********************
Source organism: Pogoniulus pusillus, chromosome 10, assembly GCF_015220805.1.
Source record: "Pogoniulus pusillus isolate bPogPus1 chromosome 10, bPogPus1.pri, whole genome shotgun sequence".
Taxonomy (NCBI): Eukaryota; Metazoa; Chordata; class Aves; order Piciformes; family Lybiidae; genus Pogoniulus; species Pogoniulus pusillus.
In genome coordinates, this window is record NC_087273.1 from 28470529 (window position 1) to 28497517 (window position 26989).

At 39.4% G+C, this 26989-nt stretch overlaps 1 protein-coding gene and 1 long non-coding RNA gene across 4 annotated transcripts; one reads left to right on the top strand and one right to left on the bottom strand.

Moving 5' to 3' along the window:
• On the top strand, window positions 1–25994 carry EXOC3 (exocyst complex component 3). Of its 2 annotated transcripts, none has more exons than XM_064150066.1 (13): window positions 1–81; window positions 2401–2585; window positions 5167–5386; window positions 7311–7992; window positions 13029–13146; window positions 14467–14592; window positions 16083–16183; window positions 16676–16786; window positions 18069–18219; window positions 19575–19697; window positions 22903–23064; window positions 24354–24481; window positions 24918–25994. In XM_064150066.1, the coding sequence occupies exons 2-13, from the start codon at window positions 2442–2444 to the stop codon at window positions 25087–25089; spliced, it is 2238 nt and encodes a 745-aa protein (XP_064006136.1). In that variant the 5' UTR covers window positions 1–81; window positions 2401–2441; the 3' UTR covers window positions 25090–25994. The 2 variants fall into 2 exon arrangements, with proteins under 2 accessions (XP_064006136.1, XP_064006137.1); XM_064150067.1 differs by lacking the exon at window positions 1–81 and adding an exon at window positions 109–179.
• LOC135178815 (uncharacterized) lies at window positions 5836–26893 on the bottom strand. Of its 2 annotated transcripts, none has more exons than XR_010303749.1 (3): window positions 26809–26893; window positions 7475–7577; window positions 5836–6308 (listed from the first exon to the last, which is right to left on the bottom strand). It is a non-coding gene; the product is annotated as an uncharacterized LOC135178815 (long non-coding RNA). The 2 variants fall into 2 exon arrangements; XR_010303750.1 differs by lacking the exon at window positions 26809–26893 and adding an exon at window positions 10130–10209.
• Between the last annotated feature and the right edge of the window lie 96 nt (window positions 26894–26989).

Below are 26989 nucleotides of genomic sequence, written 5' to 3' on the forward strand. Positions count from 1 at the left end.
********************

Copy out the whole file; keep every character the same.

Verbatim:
Source organism: Pogoniulus pusillus, chromosome 10, assembly GCF_015220805.1.
Source record: "Pogoniulus pusillus isolate bPogPus1 chromosome 10, bPogPus1.pri, whole genome shotgun sequence".
Taxonomy (NCBI): Eukaryota; Metazoa; Chordata; class Aves; order Piciformes; family Lybiidae; genus Pogoniulus; species Pogoniulus pusillus.
In genome coordinates, this window is record NC_087273.1 from 28470529 (window position 1) to 28497517 (window position 26989).

At 39.4% G+C, this 26989-nt stretch overlaps 1 protein-coding gene and 1 long non-coding RNA gene across 4 annotated transcripts; one reads left to right on the top strand and one right to left on the bottom strand.

Moving 5' to 3' along the window:
• On the top strand, window positions 1–25994 carry EXOC3 (exocyst complex component 3). Of its 2 annotated transcripts, none has more exons than XM_064150066.1 (13): window positions 1–81; window positions 2401–2585; window positions 5167–5386; window positions 7311–7992; window positions 13029–13146; window positions 14467–14592; window positions 16083–16183; window positions 16676–16786; window positions 18069–18219; window positions 19575–19697; window positions 22903–23064; window positions 24354–24481; window positions 24918–25994. In XM_064150066.1, the coding sequence occupies exons 2-13, from the start codon at window positions 2442–2444 to the stop codon at window positions 25087–25089; spliced, it is 2238 nt and encodes a 745-aa protein (XP_064006136.1). In that variant the 5' UTR covers window positions 1–81; window positions 2401–2441; the 3' UTR covers window positions 25090–25994. The 2 variants fall into 2 exon arrangements, with proteins under 2 accessions (XP_064006136.1, XP_064006137.1); XM_064150067.1 differs by lacking the exon at window positions 1–81 and adding an exon at window positions 109–179.
• LOC135178815 (uncharacterized) lies at window positions 5836–26893 on the bottom strand. Of its 2 annotated transcripts, none has more exons than XR_010303749.1 (3): window positions 26809–26893; window positions 7475–7577; window positions 5836–6308 (listed from the first exon to the last, which is right to left on the bottom strand). It is a non-coding gene; the product is annotated as an uncharacterized LOC135178815 (long non-coding RNA). The 2 variants fall into 2 exon arrangements; XR_010303750.1 differs by lacking the exon at window positions 26809–26893 and adding an exon at window positions 10130–10209.
• Between the last annotated feature and the right edge of the window lie 96 nt (window positions 26894–26989).

Below are 26989 nucleotides of genomic sequence, written 5' to 3' on the forward strand. Positions count from 1 at the left end.